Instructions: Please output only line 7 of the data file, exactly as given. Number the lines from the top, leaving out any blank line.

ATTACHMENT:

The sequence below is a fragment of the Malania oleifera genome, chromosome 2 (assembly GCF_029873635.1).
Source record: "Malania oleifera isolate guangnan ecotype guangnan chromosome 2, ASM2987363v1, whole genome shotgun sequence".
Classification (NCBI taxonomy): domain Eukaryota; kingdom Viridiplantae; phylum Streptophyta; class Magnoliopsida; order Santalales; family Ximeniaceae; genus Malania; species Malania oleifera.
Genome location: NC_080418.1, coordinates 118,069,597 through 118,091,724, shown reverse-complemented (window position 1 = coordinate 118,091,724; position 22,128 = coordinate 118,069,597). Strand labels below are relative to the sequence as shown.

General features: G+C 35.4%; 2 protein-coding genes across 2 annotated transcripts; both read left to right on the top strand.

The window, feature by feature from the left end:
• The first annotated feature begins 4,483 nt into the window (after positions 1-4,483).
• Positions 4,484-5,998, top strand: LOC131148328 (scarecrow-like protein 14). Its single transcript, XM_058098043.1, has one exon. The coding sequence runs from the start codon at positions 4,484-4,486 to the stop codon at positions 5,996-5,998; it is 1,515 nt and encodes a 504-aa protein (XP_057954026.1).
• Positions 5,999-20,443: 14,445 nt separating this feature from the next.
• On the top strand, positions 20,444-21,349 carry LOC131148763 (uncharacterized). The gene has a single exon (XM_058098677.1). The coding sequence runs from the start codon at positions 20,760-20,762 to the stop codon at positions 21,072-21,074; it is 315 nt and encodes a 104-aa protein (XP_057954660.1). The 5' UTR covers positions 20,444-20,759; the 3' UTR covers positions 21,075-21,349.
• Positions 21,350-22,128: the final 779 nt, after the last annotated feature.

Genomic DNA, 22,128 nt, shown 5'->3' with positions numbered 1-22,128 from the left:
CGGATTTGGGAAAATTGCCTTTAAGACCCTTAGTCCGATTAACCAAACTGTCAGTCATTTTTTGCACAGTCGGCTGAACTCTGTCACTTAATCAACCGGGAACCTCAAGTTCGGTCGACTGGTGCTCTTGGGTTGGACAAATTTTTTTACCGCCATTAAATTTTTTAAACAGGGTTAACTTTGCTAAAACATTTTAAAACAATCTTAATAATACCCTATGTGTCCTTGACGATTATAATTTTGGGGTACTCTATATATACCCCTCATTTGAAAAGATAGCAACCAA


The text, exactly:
• The first annotated feature begins 4,483 nt into the window (after positions 1-4,483).